Although for some the simple flipping of a calendar page from 31st January to 1st February can herald the arrival of spring, in truth the early weeks of this short month often prove too cold and too damp and too grey to warrant sowing any significant quantity of garden or allotment seeds; exception being those that can be started with a supplementary heat and light source: chilli peppers perhaps, aubergines and a few early tomato varieties if the intent is to extend the season by beginning the successional routine right here at the beginning. And should the month prove inclement throughout, by February’s end spring, even with a hidden wintry sting, is certainly discernible in the borders and hedgerows; with polyanthus and primulas, massing daffodils, muscari and crocuses and as in our space, the first bud burst with the blossom on the miniature Mount Fuji cherry finally showing through the jumbled puzzle of characteristic zig-zag bare winter branches.
By February’s end if spring is not fully sprung, it is at least, springing, and come St. David’s day no matter what the weather, you just know it is spring.
The last day of February; skies are grey with temperatures about normal for time of year. It has been drier than normal since mid-January, and this has also been the experience in quite a number of other European regions, with lower-than-expected snowfall on many a piste and lake levels currently at 30-40% below average late winter levels.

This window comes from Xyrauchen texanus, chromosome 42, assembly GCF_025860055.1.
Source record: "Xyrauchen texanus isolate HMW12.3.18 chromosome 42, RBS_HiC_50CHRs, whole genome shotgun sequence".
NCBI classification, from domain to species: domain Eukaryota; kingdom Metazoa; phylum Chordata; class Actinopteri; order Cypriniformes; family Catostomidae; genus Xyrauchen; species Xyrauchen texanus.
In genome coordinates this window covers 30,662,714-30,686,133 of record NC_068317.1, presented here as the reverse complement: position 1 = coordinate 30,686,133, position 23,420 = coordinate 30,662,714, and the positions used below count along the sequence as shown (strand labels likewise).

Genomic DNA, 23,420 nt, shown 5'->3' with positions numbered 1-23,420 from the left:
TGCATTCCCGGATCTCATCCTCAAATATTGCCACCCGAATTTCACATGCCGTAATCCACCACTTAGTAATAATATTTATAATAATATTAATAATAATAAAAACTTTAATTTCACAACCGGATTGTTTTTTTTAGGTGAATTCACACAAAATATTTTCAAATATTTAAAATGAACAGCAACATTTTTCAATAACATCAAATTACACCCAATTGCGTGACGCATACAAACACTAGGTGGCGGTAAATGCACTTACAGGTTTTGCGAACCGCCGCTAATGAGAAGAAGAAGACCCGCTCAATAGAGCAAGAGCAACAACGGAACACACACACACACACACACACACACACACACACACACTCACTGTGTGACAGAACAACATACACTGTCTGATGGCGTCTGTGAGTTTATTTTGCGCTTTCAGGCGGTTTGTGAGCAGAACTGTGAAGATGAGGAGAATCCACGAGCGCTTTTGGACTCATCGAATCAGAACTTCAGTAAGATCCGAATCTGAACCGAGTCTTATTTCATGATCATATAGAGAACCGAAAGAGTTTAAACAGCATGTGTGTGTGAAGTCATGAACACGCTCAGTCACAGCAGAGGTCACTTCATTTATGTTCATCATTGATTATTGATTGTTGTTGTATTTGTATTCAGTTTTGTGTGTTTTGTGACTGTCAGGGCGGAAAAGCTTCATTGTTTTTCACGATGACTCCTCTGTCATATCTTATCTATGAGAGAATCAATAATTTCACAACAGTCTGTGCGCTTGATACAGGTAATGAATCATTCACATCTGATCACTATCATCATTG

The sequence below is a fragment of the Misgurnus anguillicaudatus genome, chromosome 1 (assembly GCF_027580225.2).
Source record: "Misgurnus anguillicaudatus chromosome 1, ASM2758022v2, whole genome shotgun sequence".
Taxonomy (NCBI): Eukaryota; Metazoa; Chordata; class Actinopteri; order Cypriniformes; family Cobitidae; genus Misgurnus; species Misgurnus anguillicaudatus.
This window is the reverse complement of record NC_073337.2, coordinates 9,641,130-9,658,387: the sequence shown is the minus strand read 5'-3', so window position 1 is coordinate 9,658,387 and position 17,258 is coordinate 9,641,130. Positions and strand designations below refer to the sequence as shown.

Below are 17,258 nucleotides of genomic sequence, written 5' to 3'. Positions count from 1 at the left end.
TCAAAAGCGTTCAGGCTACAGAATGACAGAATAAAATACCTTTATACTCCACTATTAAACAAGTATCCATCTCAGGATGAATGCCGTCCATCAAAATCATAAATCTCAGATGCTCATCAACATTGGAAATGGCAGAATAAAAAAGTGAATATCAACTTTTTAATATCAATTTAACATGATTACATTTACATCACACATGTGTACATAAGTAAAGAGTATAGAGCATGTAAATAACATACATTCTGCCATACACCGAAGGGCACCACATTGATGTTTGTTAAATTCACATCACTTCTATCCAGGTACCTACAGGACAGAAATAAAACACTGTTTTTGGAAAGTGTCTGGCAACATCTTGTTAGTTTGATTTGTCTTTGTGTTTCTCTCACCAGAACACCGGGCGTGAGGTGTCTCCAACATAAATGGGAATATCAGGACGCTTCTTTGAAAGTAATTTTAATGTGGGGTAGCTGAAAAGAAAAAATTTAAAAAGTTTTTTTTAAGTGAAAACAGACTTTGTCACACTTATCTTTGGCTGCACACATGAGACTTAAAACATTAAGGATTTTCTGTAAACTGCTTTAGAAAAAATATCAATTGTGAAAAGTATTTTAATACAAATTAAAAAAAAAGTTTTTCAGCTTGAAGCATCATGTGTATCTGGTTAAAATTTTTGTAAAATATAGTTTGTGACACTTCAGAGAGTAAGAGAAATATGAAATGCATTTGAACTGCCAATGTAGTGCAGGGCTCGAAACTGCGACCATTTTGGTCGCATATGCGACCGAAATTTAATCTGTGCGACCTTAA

Although drier than normal and with air temperatures a good two degrees above normal for most of the month, the last days of February had air temperatures fall back to normal with a sudden sharper fall for this 1st week of March; a return to chilly days and frosty nights and for this reason more than any other we have not lost the run of ourselves with seeding.
The tomato, aubergine and salvia seed we did sow has germinated and we’ll prick-out and pot on over the coming days. We’ve sown some chilli peppers, and though a little later than usual we’ve sown about 20 pots of sweet-peas. We have gladioli corms and dahlia tubers we’ll start in pots in the coming days, and this coming weekend we source our seed potatoes and begin the chitting process. The onion sets and shallots shall also be laid out, along with the parsnip seed and the trays of summer bedding.
Without warning we once again find ourselves in many-weathered March. We can expect rain and sleet, gales and snow, bright sun and frosty windows and sometimes all in the same day. The light lengthens in March and we begin to get evenings. By the equinox on 21st of the month the days begin to outlast the nights, and this is what really makes the difference, the extra light that comes with spring.
Although into spring, early March still has cold, cold soil; too cold to plant out anything remotely tender, but woody shrubs and perennials can be placed out now on the early empty garden canvas, and early March is most definitely the last chance saloon for pruning currant and berry bushes, and if not done as yet, rose bushes and late flowering climbers.
By month’s end there probably won’t be enough hours in any given day to complete all we plan to do. All the late autumnal and winter prep should begin to pay dividends. The tool racks and hooks empty. The stacks of empty pots and trays migrate to every available light filled surface. Redundant hoes, spades and sprongs are re-vitalized and imbued with a new found usefulness, whilst visitation hours to the monster’s measure extend on a weekly and sometimes daily basis, and sure come daylight saving on 26th of the month we’ll be out plotting away till dusk before end of the month.